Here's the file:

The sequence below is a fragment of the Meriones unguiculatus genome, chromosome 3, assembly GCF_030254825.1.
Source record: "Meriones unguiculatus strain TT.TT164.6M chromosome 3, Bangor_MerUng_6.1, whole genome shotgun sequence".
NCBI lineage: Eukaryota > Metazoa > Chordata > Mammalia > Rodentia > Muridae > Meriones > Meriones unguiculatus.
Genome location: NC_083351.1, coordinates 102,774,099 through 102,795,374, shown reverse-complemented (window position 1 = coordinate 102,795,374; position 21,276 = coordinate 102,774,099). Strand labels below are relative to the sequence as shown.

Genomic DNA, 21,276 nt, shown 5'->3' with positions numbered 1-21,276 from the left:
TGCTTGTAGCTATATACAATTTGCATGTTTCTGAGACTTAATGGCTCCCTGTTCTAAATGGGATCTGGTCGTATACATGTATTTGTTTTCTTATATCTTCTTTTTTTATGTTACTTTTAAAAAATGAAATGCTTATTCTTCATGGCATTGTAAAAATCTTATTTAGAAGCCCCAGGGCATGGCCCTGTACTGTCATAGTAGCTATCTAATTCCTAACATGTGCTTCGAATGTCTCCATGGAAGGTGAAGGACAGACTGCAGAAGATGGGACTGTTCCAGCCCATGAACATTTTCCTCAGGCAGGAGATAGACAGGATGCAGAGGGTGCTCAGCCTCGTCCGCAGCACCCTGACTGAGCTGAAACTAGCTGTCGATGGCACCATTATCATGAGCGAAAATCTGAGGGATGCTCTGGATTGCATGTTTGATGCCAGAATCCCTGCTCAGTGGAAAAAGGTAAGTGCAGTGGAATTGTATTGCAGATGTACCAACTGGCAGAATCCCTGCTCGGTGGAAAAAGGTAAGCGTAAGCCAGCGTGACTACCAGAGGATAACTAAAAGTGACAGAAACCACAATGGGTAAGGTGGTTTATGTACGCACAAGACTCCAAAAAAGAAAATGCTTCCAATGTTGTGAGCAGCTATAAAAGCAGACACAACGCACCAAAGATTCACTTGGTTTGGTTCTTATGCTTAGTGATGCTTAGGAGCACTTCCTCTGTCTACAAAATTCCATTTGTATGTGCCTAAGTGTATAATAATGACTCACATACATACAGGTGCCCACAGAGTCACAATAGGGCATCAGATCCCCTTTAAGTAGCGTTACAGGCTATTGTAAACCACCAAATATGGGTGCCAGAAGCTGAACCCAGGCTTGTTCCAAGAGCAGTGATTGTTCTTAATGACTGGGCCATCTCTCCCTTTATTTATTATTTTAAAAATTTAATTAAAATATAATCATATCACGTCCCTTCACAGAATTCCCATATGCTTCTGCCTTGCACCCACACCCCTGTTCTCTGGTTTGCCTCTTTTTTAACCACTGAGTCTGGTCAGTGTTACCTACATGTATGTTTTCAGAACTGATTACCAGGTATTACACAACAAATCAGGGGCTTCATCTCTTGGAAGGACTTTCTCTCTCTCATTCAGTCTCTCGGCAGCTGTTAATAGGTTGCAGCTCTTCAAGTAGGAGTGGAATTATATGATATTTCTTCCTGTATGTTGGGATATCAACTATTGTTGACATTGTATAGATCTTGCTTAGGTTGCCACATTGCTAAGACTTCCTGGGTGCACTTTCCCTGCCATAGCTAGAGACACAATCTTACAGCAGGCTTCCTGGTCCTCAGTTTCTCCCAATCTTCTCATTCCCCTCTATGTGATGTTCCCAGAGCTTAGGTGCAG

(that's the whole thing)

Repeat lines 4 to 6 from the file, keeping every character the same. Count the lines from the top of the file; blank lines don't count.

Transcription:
Genome location: NC_083351.1, coordinates 102,774,099 through 102,795,374, shown reverse-complemented (window position 1 = coordinate 102,795,374; position 21,276 = coordinate 102,774,099). Strand labels below are relative to the sequence as shown.

Genomic DNA, 21,276 nt, shown 5'->3' with positions numbered 1-21,276 from the left:
TGCTTGTAGCTATATACAATTTGCATGTTTCTGAGACTTAATGGCTCCCTGTTCTAAATGGGATCTGGTCGTATACATGTATTTGTTTTCTTATATCTTCTTTTTTTATGTTACTTTTAAAAAATGAAATGCTTATTCTTCATGGCATTGTAAAAATCTTATTTAGAAGCCCCAGGGCATGGCCCTGTACTGTCATAGTAGCTATCTAATTCCTAACATGTGCTTCGAATGTCTCCATGGAAGGTGAAGGACAGACTGCAGAAGATGGGACTGTTCCAGCCCATGAACATTTTCCTCAGGCAGGAGATAGACAGGATGCAGAGGGTGCTCAGCCTCGTCCGCAGCACCCTGACTGAGCTGAAACTAGCTGTCGATGGCACCATTATCATGAGCGAAAATCTGAGGGATGCTCTGGATTGCATGTTTGATGCCAGAATCCCTGCTCAGTGGAAAAAGGTAAGTGCAGTGGAATTGTATTGCAGATGTACCAACTGGCAGAATCCCTGCTCGGTGGAAAAAGGTAAGCGTAAGCCAGCGTGACTACCAGAGGATAACTAAAAGTGACAGAAACCACAATGGGTAAGGTGGTTTATGTACGCACAAGACTCCAAAAAAGAAAATGCTTCCAATGTTGTGAGCAGCTATAAAAGCAGACACAACGCACCAAAGATTCACTTGGTTTGGTTCTTATGCTTAGTGATGCTTAGGAGCACTTCCTCTGTCTACAAAATTCCATTTGTATGTGCCTAAGTGTATAATAATGACTCACATACATACAGGTGCCCACAGAGTCACAATAGGGCATCAGATCCCCTTTAAGTAGCGTTACAGGCTATTGTAAACCACCAAATATGGGTGCCAGAAGCTGAACCCAGGCTTGTTCCAAGAGCAGTGATTGTTCTTAATGACTGGGCCATCTCTCCCTTTATTTATTATTTTAAAAATTTAATTAAAATATAATCATATCACGTCCCTTCACAGAATTCCCATATGCTTCTGCCTTGCACCCACACCCCTGTTCTCTGGTTTGCCTCTTTTTTAACCACTGAGTCTGGTCAGTGTTACCTACATGTATGTTTTCAGAACTGATTACCAGGTATTACACAACAAATCAGGGGCTTCATCTCTTGGAAGGACTTTCTCTCTCTCATTCAGTCTCTCGGCAGCTGTTAATAGGTTGCAGCTCTTCAAGTAGGAGTGGAATTATATGATATTTCTTCCTGTATGTTGGGATATCAACTATTGTTGACATTGTATAGATCTTGCTTAGGTTGCCACATTGCTAAGACTTCCTGGGTGCACTTTCCCTGCCATAGCTAGAGACACAATCTTACAGCAGGCTTCCTGGTCCTCAGTTTCTCCCAATCTTCTCATTCCCCTCTATGTGATGTTCCCAGAGCTTAGGTGCAG